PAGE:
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Posts Tagged ‘recipes’

Sweet, sour, salty, bitter… I’m sure you’re wondering what the roadmap of my typical workday mood decline has to do with food.

Incidentally, these are also the names of the flavors most familiar to Western palates. But as is the case in so many instances, Eastern civilizations have had knowledge of something slightly more sophisticated for centuries and the rest of us are now playing catch up. In this case, the topic is a fifth flavor and its name is umami.

Hola, umami

Hola, umami

Thanks to their cultural fondness for foods like seaweed and soy, Chinese and Japanese diners have, at least subjectively, known about this fifth flavor for countless generations. Even Brillat-Savarin hit upon it when he referred to “osmazome”, the “essence of meat” that he required for many soups and stews. And some time around 2007, this “new” flavor finally began to eke its way into North American vocabularies.

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Poised on steady legs
First your poet begs
Several eggs.
Froth them to a mousse,
And then introduce
Lemon juice.
Shimmering like silk,
Aromatic milk
Of almonds will
come next, and next prepare
Pastry light as air
To coat with care
Each pretty pastry mould.
Which sweetly will enfold
The liquid gold.
Smile, a father, fond
Wave your fiery wand,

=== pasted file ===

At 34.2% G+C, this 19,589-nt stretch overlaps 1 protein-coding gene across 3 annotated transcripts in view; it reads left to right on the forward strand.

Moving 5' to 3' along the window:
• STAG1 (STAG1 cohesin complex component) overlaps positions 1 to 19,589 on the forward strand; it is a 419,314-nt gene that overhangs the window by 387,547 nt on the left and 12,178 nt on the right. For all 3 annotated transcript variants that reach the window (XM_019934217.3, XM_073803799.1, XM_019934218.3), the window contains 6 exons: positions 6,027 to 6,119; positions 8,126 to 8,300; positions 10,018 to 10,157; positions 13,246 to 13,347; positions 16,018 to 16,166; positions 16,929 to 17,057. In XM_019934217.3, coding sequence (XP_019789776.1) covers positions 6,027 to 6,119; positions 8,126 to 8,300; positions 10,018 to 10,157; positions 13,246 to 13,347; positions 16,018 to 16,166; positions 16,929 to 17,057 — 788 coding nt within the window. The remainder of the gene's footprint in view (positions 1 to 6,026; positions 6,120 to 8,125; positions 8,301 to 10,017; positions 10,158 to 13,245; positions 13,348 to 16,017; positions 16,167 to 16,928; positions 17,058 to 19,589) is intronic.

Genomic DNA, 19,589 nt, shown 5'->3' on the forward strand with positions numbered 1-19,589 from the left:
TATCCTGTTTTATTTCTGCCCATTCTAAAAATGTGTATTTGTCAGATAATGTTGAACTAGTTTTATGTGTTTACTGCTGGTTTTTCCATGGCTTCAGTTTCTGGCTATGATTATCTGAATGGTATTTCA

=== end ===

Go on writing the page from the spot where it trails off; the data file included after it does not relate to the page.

Bake till blond.
Melting mouths and hearts,
Mmmmmm, saliva starts –
Almond tarts.

Edmond Rostand (1868-1918) Cyrano de Bergerac, Act II (translated by Anthony Burgess)

The legend of Cyrano de Bergerac is familiar: man with disfiguringly large nose falls for a lady, persuades a dashing but daft gentleman to act as his mouthpiece to woo the lady, feeds gentleman lines of poetry from the bushes, lady falls for handsome man thinking he is the poet, comedy then tragedy ensues.

"Maybe you'd like some wine with your nose? Cheese."

"Maybe you'd like some wine with your nose? Cheese."

Edmond Rostand wrote Cyrano de Bergerac in 1897, roughly based on the life of the actual Cyrano de Bergerac who lived in France from 1619 – 1655. Fittingly perhaps, the image of Bergerac that Rostand presents to the world through his verse (the entire play is written in rhyming couplets) is a rather deceptive version of who the actual man was. So who exactly was the man behind the man behind the character of the man behind the other guy?

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Barack Obama, our nation’s 44th president, turns 48 today. Happy Birthday, Barack!

Mr. President, I haven’t known you for that long, but I am SO glad we ‘met’. You’ve quickly became one of my favorite people ever and I look forward to the year ahead and all of our wonderful adventu-… What? I’m sorry, you what?? You don’t like CAKE? I… oh.

Not a problem... Anyone know when Abe Vigoda's birthday is?

Not a problem... Anyone know when Abe Vigoda's birthday is?

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If you haven’t added yet added crêpes to your repertoire, carpe diem already. Crêpes have been around for hundreds of years. Originating in the Brittany region of France, the word crêpe derives from the Latin “crispus” meaning crisp. These days, crêpes are considered a national food in France and their popularity has spread via worldwide crêperies.